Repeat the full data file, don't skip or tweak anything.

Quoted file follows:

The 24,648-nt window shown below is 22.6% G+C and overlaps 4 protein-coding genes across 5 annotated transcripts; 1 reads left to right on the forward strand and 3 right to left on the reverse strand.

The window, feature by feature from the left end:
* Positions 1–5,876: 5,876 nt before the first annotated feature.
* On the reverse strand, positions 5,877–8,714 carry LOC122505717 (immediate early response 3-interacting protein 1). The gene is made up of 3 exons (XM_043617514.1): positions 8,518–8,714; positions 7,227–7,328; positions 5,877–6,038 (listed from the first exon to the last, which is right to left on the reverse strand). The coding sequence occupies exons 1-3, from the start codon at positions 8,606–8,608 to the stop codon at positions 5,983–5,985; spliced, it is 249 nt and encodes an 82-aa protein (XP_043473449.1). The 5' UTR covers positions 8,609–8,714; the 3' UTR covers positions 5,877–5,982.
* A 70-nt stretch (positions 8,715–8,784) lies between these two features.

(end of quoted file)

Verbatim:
The 24,648-nt window shown below is 22.6% G+C and overlaps 4 protein-coding genes across 5 annotated transcripts; 1 reads left to right on the forward strand and 3 right to left on the reverse strand.

The window, feature by feature from the left end:
* Positions 1–5,876: 5,876 nt before the first annotated feature.
* On the reverse strand, positions 5,877–8,714 carry LOC122505717 (immediate early response 3-interacting protein 1). The gene is made up of 3 exons (XM_043617514.1): positions 8,518–8,714; positions 7,227–7,328; positions 5,877–6,038 (listed from the first exon to the last, which is right to left on the reverse strand). The coding sequence occupies exons 1-3, from the start codon at positions 8,606–8,608 to the stop codon at positions 5,983–5,985; spliced, it is 249 nt and encodes an 82-aa protein (XP_043473449.1). The 5' UTR covers positions 8,609–8,714; the 3' UTR covers positions 5,877–5,982.
* A 70-nt stretch (positions 8,715–8,784) lies between these two features.